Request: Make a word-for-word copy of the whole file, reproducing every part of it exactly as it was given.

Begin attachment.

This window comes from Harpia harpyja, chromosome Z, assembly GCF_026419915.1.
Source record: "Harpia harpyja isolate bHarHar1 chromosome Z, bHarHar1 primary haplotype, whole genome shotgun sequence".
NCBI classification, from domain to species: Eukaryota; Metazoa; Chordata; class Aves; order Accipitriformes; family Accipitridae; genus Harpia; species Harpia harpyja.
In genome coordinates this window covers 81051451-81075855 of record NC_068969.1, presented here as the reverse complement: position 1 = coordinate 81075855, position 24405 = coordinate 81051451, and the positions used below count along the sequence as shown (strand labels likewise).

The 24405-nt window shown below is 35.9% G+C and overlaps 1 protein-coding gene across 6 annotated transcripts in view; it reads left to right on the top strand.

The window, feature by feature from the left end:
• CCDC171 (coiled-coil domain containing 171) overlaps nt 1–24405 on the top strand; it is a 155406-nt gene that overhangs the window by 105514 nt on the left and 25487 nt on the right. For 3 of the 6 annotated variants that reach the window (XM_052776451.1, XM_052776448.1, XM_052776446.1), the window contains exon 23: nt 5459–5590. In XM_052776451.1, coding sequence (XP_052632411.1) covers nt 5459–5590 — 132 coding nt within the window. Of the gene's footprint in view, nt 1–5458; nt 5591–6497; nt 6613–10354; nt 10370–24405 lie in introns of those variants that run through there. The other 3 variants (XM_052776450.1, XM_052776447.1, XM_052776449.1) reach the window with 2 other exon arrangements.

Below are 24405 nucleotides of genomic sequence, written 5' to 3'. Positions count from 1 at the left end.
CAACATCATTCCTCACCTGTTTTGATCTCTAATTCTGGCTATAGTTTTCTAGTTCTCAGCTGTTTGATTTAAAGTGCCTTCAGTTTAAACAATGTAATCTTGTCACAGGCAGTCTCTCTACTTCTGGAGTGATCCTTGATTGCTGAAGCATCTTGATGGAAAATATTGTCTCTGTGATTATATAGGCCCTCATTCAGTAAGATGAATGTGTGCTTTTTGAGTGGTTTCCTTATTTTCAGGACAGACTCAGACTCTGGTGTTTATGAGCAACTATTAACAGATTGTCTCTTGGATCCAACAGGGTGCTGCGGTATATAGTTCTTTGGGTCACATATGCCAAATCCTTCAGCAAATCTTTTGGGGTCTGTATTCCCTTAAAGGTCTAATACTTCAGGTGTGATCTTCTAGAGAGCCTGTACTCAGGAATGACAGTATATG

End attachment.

This window comes from Harpia harpyja, chromosome Z, assembly GCF_026419915.1.
Source record: "Harpia harpyja isolate bHarHar1 chromosome Z, bHarHar1 primary haplotype, whole genome shotgun sequence".
NCBI classification, from domain to species: Eukaryota; Metazoa; Chordata; class Aves; order Accipitriformes; family Accipitridae; genus Harpia; species Harpia harpyja.
In genome coordinates this window covers 81051451-81075855 of record NC_068969.1, presented here as the reverse complement: position 1 = coordinate 81075855, position 24405 = coordinate 81051451, and the positions used below count along the sequence as shown (strand labels likewise).

The 24405-nt window shown below is 35.9% G+C and overlaps 1 protein-coding gene across 6 annotated transcripts in view; it reads left to right on the top strand.

The window, feature by feature from the left end:
• CCDC171 (coiled-coil domain containing 171) overlaps nt 1–24405 on the top strand; it is a 155406-nt gene that overhangs the window by 105514 nt on the left and 25487 nt on the right. For 3 of the 6 annotated variants that reach the window (XM_052776451.1, XM_052776448.1, XM_052776446.1), the window contains exon 23: nt 5459–5590. In XM_052776451.1, coding sequence (XP_052632411.1) covers nt 5459–5590 — 132 coding nt within the window. Of the gene's footprint in view, nt 1–5458; nt 5591–6497; nt 6613–10354; nt 10370–24405 lie in introns of those variants that run through there. The other 3 variants (XM_052776450.1, XM_052776447.1, XM_052776449.1) reach the window with 2 other exon arrangements.

Below are 24405 nucleotides of genomic sequence, written 5' to 3'. Positions count from 1 at the left end.
CAACATCATTCCTCACCTGTTTTGATCTCTAATTCTGGCTATAGTTTTCTAGTTCTCAGCTGTTTGATTTAAAGTGCCTTCAGTTTAAACAATGTAATCTTGTCACAGGCAGTCTCTCTACTTCTGGAGTGATCCTTGATTGCTGAAGCATCTTGATGGAAAATATTGTCTCTGTGATTATATAGGCCCTCATTCAGTAAGATGAATGTGTGCTTTTTGAGTGGTTTCCTTATTTTCAGGACAGACTCAGACTCTGGTGTTTATGAGCAACTATTAACAGATTGTCTCTTGGATCCAACAGGGTGCTGCGGTATATAGTTCTTTGGGTCACATATGCCAAATCCTTCAGCAAATCTTTTGGGGTCTGTATTCCCTTAAAGGTCTAATACTTCAGGTGTGATCTTCTAGAGAGCCTGTACTCAGGAATGACAGTATATG